In conclusion, this book was a decent enough read but felt like a missed opportunity.

 

Inside the Maze by Chris Ryder (3/5)

This is another charity shop purchase. For those who don't know, the Maze was a notorious prison in Northern Ireland which was used to hold terrorists during the troubles. This book explores the history of the Maze, the people it held, and the Northern Ireland Prison Service as a whole. The first thing I should say about this book is that it really helps that it is written by someone who is a journalist. Ryder manages to deal with the tricky subject matter in a balanced way and keeps things ticking along without it getting too repetitive. An area of particular interest for me was the chapters dealing with the protests inside the Maze, in particular the period of hunger strikes. Unlike the Steve McQueen movie on the subject, Hunger, Ryder addresses the issues from all sides and also details the reasons why these people were in prison. It makes deservedly harrowing reading and pulls no punches at all. Another good aspect of the book is that Ryder discusses the lives of the prison staff and the immense pressure and danger they were under every day. Officers were killed both inside and outside the prison doing an almost impossible job.

 

 

I have some more finished books to review but these will have to wait until later.

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What a shame The Girl Who Reads on the Metro was not great for you :(. I hope you will have a 5/5 star read to review / to read too.

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Ok, time for part two.

 

The Arabian Nights by Anonymous (3/5)

I'll admit right from the start that I read this purely as its in the '1001 books' list. I wasn't sure about what edition to go for as there are many different translations and collections. From what I understand, most of the editions you can read will have selected stories and not the entire works as its so large. The Everyman's Library edition I chose contains 23 main stories but many of these are broken up into 4 or 5 related tales. For example, the tales of The Fisherman and the Jinni contains one main story and four sub stories. What tends to happen is a story is being told which contains a character, and then we are told the story of that character before coming back to the main tale. This is repeated several times before the main overarching story is completed. We start with Sheherazade who convinces king Shahryar to let her tell him a story before he kills her. To preserve her life for as long as possible these stories seemingly never end and go on night after night. I found it hard to rate this as its so historic it feels wrong for a mere mortal like me to pass judgement on it. Some of the writing is a bit difficult to get on with as tends to happen with 'old' language but the stories are engaging and you soon realise where a lot of the story archetypes we know today originate from. My favourite stories were those of Sinbad the Sailor as they encompass many different settings over many years. Overall I enjoyed my time with this book.

 

The Last Kingdom by Bernard Cornwell (3/5)

As I've recently finished the TV series Vikings I felt like I wanted to read something along the same lines and found my way to The Last Kingdom series. This was my first Cornwell book despite him being quite a popular writer. The book, and I'm assuming the series follows Uthred, the son of the lord of Bebbanburg, a title he stands to inherit. His father dies and as a orphan Uthred is quicky captured by the Danes and learns their ways. I was familiar with some of the Danish characters like Ragnar, Ubba, Ivar the Boneless, etc but here we see them in a slightly different way to the TV series which is a good thing in my opinion. Overall I found the book well paced and the plot moves along at the right times to maintain a good level of interest. I have to say that although I liked it, I didn't love it. I can't quite put my finger on what was missing for me but I expected to like it more than I did. All that said, I will definitely be reading the next book in the series when I get a copy of it and I can see myself reading the whole lot in the future.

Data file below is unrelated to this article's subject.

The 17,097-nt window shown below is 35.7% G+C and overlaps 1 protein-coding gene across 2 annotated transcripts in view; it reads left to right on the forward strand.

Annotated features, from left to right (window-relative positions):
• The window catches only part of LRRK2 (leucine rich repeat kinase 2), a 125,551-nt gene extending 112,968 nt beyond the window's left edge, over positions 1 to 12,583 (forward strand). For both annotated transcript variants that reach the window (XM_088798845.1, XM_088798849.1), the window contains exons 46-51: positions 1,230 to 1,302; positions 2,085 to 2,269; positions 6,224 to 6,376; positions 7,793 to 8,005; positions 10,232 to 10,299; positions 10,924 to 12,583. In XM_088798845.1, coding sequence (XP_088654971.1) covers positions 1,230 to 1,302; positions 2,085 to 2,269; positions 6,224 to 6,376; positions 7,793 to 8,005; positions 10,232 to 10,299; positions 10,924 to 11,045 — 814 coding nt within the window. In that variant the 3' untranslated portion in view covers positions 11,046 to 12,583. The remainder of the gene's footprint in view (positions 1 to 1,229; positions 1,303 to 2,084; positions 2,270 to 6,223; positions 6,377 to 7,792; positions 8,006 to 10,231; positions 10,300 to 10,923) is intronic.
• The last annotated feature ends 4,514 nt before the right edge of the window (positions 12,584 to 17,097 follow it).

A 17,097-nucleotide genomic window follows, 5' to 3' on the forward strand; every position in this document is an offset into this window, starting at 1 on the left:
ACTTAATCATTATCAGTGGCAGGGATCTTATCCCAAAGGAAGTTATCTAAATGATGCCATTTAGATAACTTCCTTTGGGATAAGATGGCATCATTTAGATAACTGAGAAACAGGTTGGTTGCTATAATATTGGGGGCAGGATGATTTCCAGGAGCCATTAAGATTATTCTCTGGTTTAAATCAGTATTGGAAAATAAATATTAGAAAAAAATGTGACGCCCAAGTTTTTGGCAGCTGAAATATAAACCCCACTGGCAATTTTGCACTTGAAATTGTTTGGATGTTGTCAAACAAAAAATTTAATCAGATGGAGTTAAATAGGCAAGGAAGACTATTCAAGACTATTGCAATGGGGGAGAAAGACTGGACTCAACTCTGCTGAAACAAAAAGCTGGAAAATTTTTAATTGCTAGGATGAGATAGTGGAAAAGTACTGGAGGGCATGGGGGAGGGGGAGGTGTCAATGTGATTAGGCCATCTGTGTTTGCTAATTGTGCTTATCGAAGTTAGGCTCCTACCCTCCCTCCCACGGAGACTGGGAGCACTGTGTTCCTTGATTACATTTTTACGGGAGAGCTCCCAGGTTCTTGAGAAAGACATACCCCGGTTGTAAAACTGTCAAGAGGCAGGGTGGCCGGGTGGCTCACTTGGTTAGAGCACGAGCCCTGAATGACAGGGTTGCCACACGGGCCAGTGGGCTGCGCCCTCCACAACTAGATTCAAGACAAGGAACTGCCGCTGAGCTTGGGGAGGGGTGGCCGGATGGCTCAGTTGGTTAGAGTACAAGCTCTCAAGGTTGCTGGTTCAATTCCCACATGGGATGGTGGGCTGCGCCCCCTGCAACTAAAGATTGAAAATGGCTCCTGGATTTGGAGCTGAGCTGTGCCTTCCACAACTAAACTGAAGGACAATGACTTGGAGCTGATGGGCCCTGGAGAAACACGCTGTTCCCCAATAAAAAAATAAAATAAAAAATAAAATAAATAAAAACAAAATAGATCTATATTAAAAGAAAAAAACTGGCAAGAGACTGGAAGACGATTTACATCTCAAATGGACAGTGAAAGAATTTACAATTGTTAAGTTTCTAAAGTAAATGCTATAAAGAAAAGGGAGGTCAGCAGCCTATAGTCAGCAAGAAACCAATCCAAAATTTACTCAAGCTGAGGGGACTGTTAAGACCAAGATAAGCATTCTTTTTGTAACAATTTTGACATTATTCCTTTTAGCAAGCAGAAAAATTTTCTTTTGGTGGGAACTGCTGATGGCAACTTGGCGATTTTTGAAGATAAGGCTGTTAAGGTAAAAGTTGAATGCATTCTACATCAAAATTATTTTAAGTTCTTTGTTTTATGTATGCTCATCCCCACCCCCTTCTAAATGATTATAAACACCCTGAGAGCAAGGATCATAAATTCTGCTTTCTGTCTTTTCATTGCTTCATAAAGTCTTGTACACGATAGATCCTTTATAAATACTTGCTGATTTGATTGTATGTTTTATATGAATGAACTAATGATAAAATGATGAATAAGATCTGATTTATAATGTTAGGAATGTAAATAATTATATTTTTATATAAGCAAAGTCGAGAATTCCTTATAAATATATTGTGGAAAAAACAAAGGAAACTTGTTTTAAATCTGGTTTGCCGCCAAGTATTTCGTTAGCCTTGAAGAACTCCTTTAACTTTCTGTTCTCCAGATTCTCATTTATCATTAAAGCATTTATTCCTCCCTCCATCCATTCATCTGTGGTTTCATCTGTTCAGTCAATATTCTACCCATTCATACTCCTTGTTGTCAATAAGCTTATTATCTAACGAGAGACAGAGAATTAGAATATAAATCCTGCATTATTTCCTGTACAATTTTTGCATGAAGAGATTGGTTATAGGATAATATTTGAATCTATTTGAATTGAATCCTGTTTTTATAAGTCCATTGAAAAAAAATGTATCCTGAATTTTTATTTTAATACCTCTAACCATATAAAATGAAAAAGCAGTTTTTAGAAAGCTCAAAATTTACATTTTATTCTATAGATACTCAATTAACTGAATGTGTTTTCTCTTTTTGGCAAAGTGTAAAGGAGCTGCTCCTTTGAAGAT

Shantaram by Gregory David Roberts (4/5)

I came across this book in an unusual way for me, the audiobook was recommended by someone I work with. My audiobook consumption tends to be mainly non-fiction as I find fiction hard to get on with unless the naration is really top notch. The person who recommended this to me assured me that it would be the best audiobook I've ever listened to so I decided despite the 43 hour length to give it a shot. Lin (not his real name) does a runner from prison in Australia and makes it to India where he meets a street tout called Prabakar and agrees to let him show him to a hotel. From there a friendship develops which sees Lin get involved in everyday Indian and Bombay life like a local. He tends to gravitate towards to poor people living in the slum for a number of reasons but chiefly because he doesn't have much money and he needs the anonymity. Eventually he finds himself involved with one of the organised crime groups in Bombay and soon finds himself way out of his depth.

I really enjoyed listening to this and would go for long 3 hour walks just so I could continue with the story. The narration by Humprhey Bower is really, really good. So good in fact that I find it hard to believe he did all the character voices himself as they are so distinct from each other. Reading a little about Roberts afterward I assume that some of this story is autobiographical and it is his way of justifying to himself some of the choices he made during this period of his life. My only real complaint is that I could have done without the cod-philosophy which occurs often in the book. After a while it gets too much and is often delivered in rambling soliloquies that I could have done without.